Astex is a fragment-based drug discovery company pioneering the use of high-throughput X-ray crystallography for the rapid identification of novel drug candidates. The Company's unique fragment-based drug discovery approach, termed Pyramida, utilizes protein crystal structures to detect the binding of drug fragments, which are then optimized into potent lead compounds. Facilitating this approach is Astex's integrated drug discovery platform, which covers all aspects of structure-based drug discovery including protein production, crystallization, structure determination, bioinformatics, computational and medicinal chemistry and biology and DMPK. Astex is focusing its drug discovery approaches on proprietary and public domain protein targets from families and/or pathways. This includes validated kinases, phosphatases and proteases implicated in human disease. Astex has drug discovery collaborations with Boehringer Ingelheim, Schering AG, AstraZeneca, Mitsubishi Pharma, the Institute of Cancer Research and Cancer Research Technology. The Company has further research agreements with AstraZeneca, Aventis Pharmaceuticals, Mitsubishi Pharma and Fujisawa Pharma focused on solving and utilising novel cytochrome P450 crystal structures. For further information on Astex please visit the Company's website at

About the Wellcome Trust Limited

The Wellcome Trust is an independent research-funding charity established in 1936 under the will of tropical medicine pioneer Sir Henry Wellcome. The Trust's mission is to promote research with the aim of improving human and animal health and it currently spends more than 400m p.a. The Technology Transfer Division manages the charity's intellectual property portfolio and related matters and also provides "greenhouse" translation funding for early-stage healthcare technology development. Over 30 research and license agreements have been transacted and the Division has an interest in over 20 life science SME's located in the UK or US.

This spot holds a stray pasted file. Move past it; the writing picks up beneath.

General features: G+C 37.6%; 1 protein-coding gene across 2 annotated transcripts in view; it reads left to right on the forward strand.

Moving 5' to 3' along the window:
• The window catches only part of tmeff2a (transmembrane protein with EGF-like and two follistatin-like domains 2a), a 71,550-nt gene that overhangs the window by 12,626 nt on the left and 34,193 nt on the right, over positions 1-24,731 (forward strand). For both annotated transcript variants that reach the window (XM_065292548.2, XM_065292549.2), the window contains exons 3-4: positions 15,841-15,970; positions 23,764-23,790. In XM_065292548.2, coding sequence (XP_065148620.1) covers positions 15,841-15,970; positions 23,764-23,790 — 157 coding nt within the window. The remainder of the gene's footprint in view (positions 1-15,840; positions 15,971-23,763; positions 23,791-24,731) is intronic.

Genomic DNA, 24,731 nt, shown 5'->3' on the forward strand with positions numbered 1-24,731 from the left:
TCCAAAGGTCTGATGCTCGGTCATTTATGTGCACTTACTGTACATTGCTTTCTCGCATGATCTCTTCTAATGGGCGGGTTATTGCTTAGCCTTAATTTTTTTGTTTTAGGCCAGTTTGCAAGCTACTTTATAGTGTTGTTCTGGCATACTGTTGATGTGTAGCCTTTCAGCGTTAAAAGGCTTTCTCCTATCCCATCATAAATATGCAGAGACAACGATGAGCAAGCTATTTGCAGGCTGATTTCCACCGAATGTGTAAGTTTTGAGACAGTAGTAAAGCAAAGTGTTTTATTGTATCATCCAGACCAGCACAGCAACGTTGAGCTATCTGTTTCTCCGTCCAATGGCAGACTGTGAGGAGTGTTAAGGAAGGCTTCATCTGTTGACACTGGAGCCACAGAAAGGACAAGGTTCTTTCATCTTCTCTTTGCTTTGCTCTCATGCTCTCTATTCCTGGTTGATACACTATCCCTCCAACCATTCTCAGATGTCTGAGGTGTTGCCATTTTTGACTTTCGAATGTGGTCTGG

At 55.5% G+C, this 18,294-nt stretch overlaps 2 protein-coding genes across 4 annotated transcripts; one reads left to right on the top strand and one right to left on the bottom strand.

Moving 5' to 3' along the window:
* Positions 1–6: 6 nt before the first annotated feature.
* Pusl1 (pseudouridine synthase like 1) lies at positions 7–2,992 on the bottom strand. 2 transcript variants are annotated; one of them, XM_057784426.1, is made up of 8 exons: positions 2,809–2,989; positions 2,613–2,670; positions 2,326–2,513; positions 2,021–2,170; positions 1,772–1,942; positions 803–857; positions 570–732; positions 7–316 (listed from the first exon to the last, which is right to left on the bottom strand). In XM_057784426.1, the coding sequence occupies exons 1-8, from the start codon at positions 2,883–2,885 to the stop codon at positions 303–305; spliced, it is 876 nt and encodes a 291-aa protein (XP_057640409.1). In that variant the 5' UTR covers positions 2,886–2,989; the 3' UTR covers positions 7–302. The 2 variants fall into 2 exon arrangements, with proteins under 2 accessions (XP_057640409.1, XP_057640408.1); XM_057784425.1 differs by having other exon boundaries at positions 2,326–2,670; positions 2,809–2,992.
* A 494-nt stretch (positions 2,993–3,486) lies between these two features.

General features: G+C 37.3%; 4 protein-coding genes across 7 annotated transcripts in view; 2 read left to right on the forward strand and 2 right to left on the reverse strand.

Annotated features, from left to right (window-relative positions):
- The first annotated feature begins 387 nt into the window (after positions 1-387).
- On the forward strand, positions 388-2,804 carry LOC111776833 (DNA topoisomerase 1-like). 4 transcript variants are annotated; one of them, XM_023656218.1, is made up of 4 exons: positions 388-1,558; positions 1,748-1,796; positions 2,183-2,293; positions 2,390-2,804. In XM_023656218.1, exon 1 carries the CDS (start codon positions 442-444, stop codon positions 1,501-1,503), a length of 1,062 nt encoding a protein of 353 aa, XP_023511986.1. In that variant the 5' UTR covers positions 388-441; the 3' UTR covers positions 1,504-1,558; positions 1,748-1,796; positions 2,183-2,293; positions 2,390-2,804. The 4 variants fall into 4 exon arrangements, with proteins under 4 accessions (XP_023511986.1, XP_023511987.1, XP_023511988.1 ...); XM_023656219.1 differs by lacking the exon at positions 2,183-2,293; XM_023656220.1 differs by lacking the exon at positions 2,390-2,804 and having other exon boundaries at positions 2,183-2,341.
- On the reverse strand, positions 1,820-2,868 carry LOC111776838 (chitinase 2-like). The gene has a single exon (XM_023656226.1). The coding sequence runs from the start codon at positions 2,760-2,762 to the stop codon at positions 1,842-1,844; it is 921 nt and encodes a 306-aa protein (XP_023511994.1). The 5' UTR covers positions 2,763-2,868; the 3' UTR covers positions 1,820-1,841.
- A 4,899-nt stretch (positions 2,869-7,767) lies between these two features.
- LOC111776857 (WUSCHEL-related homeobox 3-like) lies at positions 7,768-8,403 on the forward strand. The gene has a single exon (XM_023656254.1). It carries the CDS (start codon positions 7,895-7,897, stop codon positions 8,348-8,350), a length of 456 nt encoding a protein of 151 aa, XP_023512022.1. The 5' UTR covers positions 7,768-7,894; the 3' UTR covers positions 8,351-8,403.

About The Institute of Cancer Research

The Institute of Cancer Research is a centre of excellence with leading scientists working on cutting edge research. It was founded in 1909 to carry out research into the causes of cancer and to develop new strategies for its prevention, diagnosis, treatment and care.

About Cancer Research Technology Limited

Cancer Research Technology Limited (CRT) is a specialist technology transfer company which aims to develop new discoveries in cancer research for the benefit of cancer patients. CRT is wholly owned by Cancer Research UK, the largest independent funder of cancer research in the world. CRT works closely with leading international cancer scientists and their institutes to protect intellectual property arising from their research and to establish links with commercial partners. CRT facilitates the discovery, development and marketing of new cancer therapeutics, vaccines, diagnostics and enabling technologies.